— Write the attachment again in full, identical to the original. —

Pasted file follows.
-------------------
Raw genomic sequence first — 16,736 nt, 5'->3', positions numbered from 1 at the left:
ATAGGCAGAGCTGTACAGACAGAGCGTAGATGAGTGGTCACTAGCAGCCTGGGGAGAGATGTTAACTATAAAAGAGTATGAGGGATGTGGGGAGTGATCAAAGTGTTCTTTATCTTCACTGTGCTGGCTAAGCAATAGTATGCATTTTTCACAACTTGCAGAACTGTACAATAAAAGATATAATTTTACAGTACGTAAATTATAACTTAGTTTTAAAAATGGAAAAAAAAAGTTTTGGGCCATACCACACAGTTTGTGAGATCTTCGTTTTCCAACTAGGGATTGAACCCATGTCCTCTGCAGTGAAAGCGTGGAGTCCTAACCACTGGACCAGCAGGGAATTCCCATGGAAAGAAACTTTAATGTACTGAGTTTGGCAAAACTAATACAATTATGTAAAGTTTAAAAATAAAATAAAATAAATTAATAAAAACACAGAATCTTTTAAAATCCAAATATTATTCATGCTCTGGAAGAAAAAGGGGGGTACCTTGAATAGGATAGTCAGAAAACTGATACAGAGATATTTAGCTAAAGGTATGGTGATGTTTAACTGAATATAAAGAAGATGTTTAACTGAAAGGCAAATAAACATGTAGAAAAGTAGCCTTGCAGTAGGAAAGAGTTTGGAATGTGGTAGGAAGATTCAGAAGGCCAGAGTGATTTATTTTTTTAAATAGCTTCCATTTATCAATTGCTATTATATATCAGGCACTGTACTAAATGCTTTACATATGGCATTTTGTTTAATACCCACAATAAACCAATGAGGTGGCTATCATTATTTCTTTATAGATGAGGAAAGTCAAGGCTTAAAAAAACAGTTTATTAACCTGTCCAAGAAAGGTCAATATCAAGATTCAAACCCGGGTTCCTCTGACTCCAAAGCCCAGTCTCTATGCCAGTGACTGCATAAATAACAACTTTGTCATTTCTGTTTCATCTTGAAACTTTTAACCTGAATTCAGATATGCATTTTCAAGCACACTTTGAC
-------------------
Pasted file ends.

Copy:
Raw genomic sequence first — 16,736 nt, 5'->3', positions numbered from 1 at the left:
ATAGGCAGAGCTGTACAGACAGAGCGTAGATGAGTGGTCACTAGCAGCCTGGGGAGAGATGTTAACTATAAAAGAGTATGAGGGATGTGGGGAGTGATCAAAGTGTTCTTTATCTTCACTGTGCTGGCTAAGCAATAGTATGCATTTTTCACAACTTGCAGAACTGTACAATAAAAGATATAATTTTACAGTACGTAAATTATAACTTAGTTTTAAAAATGGAAAAAAAAAGTTTTGGGCCATACCACACAGTTTGTGAGATCTTCGTTTTCCAACTAGGGATTGAACCCATGTCCTCTGCAGTGAAAGCGTGGAGTCCTAACCACTGGACCAGCAGGGAATTCCCATGGAAAGAAACTTTAATGTACTGAGTTTGGCAAAACTAATACAATTATGTAAAGTTTAAAAATAAAATAAAATAAATTAATAAAAACACAGAATCTTTTAAAATCCAAATATTATTCATGCTCTGGAAGAAAAAGGGGGGTACCTTGAATAGGATAGTCAGAAAACTGATACAGAGATATTTAGCTAAAGGTATGGTGATGTTTAACTGAATATAAAGAAGATGTTTAACTGAAAGGCAAATAAACATGTAGAAAAGTAGCCTTGCAGTAGGAAAGAGTTTGGAATGTGGTAGGAAGATTCAGAAGGCCAGAGTGATTTATTTTTTTAAATAGCTTCCATTTATCAATTGCTATTATATATCAGGCACTGTACTAAATGCTTTACATATGGCATTTTGTTTAATACCCACAATAAACCAATGAGGTGGCTATCATTATTTCTTTATAGATGAGGAAAGTCAAGGCTTAAAAAAACAGTTTATTAACCTGTCCAAGAAAGGTCAATATCAAGATTCAAACCCGGGTTCCTCTGACTCCAAAGCCCAGTCTCTATGCCAGTGACTGCATAAATAACAACTTTGTCATTTCTGTTTCATCTTGAAACTTTTAACCTGAATTCAGATATGCATTTTCAAGCACACTTTGAC